Porpoises have a varied diet, depending on the type of prey present in their habitat. They eat a wide range of fish, including cod, herring, flatfish, etc., but also small squid. It was previously believed that porpoises caught most of their prey in the water, but new research has shown that they spend a lot of time digging through the seabed with their noses to catch fish hiding here.
Porpoises mate in late summer, and females are pregnant for about 11 months. She will then give birth to a young calf of 70-80 cm, weighing just over 10 kg. The calf feeds on the mother’s milk for up to 11 months, and most sexually mature females give birth to a pup every year.
In Denmark, porpoises prefer coastal areas or other shallow areas that are less than 200 meters deep.
The porpoise is the smallest and most abundant whale in Denmark, but it is extremely shy by nature. This makes it difficult to monitor the behaviour of the animal. The porpoise lives alone or in small flocks of normally 2-5 animals, although larger groups may occur. Researchers have estimated that approximately 200,000 porpoises live in the entire North Sea. There are approximately 20,000 animals in the inner Danish waters, and they probably only have limited contact with the animals in the North Sea and the Baltic Sea. In the Baltic Sea, the population is estimated to count 100-1000 individuals.
The harbour porpoise is found throughout the northern hemisphere from Morocco in the south to northern Norway in the north. In Denmark, the porpoise is common in the North Sea, Skagerrak, Kattegat and the belts, whereas it is very rare in the Øresund and in the waters around Bornholm.
There are several separate porpoise populations in the North Atlantic, e.g. along the east coast of the US and Canada, in west Greenland, Iceland, the Faroe Islands, the west coast of Africa, the North Sea, the inner Danish waters and the Baltic Sea. In addition, there is also an isolated population in the Black Sea. The porpoise is only rarely seen in the Mediterranean.
The harbour seal figures in projects and annual surveillance programmes, which help to provide an overview of the population with a focus on conservation of areas, fishing interactions and health. The harbour seal is Denmark's most common seal species. It is found in many places in Denmark where human disturbances are rare. It is found in Skagerrak, Kattegat, Limfjorden, Øresund, the Baltic Sea and the Wadden Sea. Counts from year 2015 show that approx. 17,000 harbour seals live in Denmark.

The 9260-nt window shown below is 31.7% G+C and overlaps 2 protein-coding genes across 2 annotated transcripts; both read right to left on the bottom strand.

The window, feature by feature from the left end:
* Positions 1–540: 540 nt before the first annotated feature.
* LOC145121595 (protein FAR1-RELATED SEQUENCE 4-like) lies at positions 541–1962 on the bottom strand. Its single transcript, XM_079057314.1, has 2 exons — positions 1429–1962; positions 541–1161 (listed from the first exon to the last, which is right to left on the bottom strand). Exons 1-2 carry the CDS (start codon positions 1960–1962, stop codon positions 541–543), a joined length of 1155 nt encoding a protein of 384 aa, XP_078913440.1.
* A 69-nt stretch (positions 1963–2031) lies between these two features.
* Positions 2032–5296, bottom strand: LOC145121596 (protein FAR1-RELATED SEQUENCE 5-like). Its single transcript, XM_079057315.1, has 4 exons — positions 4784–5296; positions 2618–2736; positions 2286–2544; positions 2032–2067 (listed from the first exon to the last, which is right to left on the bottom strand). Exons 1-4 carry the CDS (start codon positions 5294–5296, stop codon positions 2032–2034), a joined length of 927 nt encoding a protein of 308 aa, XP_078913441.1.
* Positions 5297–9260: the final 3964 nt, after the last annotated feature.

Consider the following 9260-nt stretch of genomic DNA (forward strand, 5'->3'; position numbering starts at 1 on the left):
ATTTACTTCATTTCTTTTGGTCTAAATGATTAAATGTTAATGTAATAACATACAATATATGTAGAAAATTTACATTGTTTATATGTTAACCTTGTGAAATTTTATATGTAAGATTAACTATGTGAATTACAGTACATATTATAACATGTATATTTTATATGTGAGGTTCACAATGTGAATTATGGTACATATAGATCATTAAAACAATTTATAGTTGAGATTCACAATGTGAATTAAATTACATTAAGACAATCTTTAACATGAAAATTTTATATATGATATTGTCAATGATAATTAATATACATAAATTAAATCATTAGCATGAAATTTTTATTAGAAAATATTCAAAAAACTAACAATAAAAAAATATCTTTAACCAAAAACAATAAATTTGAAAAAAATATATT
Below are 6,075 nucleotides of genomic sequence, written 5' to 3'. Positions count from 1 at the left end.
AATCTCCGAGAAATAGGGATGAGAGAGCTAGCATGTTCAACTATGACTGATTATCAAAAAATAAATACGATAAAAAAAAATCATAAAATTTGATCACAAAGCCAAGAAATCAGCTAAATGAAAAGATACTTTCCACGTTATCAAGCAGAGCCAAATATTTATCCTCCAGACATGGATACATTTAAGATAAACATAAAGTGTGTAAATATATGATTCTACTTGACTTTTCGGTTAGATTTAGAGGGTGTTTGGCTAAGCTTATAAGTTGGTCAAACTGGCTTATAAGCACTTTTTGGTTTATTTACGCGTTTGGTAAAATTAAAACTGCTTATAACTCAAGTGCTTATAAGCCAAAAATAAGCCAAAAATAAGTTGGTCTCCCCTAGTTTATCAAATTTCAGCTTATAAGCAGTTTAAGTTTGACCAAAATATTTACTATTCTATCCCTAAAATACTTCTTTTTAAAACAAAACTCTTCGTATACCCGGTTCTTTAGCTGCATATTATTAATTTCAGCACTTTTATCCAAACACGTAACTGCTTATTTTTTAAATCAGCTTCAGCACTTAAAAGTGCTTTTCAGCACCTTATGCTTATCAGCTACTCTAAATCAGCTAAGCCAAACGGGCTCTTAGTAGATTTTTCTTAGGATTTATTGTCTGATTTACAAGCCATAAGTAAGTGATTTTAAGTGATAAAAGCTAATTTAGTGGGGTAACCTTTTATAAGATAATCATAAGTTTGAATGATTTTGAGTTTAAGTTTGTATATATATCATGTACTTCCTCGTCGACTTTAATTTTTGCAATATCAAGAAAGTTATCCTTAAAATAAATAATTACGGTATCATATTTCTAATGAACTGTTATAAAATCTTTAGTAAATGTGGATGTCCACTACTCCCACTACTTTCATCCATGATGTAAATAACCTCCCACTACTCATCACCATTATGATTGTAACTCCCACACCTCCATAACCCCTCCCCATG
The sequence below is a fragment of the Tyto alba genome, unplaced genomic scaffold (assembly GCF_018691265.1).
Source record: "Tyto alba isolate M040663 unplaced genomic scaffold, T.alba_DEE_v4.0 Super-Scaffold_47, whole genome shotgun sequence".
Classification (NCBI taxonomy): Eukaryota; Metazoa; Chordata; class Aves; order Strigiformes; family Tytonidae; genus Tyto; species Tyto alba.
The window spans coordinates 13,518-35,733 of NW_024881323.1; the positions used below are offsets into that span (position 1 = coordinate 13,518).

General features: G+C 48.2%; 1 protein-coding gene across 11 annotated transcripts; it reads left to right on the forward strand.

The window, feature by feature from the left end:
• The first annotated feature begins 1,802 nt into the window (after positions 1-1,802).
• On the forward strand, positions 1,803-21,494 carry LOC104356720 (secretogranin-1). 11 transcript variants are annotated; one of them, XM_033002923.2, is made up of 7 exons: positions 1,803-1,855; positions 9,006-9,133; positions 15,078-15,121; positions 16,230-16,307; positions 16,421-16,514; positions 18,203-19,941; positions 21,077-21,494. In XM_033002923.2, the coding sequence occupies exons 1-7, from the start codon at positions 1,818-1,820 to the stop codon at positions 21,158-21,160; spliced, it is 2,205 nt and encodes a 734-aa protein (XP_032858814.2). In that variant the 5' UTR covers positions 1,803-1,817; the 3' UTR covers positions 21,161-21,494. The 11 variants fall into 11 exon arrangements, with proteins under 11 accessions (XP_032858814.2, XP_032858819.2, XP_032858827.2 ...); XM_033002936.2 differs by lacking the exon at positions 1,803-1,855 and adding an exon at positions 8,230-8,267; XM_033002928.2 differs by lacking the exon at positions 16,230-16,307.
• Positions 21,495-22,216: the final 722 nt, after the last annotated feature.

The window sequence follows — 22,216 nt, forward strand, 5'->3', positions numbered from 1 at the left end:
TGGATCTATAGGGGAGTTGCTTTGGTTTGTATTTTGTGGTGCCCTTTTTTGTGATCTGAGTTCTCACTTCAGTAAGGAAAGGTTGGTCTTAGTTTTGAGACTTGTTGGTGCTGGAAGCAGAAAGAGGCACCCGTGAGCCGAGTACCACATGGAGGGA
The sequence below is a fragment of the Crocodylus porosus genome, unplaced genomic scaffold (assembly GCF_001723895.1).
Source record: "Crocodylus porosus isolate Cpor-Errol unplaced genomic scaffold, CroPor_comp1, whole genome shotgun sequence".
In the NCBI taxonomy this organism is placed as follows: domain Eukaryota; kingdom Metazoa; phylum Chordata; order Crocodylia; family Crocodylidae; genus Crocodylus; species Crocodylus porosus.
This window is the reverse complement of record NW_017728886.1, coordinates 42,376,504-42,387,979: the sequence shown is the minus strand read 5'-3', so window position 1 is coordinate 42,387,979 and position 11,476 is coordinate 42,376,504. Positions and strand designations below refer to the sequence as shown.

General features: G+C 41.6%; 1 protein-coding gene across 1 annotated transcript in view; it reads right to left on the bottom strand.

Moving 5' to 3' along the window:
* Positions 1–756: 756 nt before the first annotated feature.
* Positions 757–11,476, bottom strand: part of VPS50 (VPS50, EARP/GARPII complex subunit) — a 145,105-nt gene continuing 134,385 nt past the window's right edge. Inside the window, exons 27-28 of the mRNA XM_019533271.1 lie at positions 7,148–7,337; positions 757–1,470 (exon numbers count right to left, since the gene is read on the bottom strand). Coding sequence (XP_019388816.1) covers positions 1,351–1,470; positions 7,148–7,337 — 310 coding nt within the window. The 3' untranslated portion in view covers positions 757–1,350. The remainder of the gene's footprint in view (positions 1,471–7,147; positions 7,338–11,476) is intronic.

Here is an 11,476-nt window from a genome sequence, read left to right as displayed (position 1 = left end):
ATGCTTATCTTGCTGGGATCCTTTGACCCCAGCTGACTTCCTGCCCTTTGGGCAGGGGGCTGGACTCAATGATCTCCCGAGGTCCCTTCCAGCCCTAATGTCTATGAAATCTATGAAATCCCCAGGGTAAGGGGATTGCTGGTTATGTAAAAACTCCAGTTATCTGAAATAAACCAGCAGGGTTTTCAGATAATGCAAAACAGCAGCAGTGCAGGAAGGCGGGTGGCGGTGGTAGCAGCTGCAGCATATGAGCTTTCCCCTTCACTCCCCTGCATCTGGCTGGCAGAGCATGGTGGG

Photo: Anders Galatius ©
Harbour seals can grow as big as 1.5 m and weigh up to 100 kg.
Our researchers have specialized in research on seals, their biology, way of life, prevalence and migration, as well as the problems surrounding seals and fishery. In connection with this work, we have become specialized in a number of different techniques, such as the tagging of animals with, among other things, satellite transmitters and acoustic data loggers, counts from aircraft and boat and genetic studies. Read more about our projects and find information about our technical equipment and capabilities under Research facilities.
The name refers to the coat's speckled markings, and in Greenland this seal is also called the mottled seal. The word ' seal ' presumably comes from an old German word that means ' the one who drags himself along '.
Phoca means seal, while vitulina means calf. The harbour seal has also been known as the lake-calf or lake-dog.
Harbor seal, Harbour seal and common seal
The harbour seal belongs to the group of true seals. Specific for true seals, they have short paws, lack an outer ear, and move on land by crawling on their stomachs. They cannot curl their tails the way sea lions can.
The coat is light grey to grey-brown with white and grey-black spots on the surface, and the colour becomes brighter towards the stomach.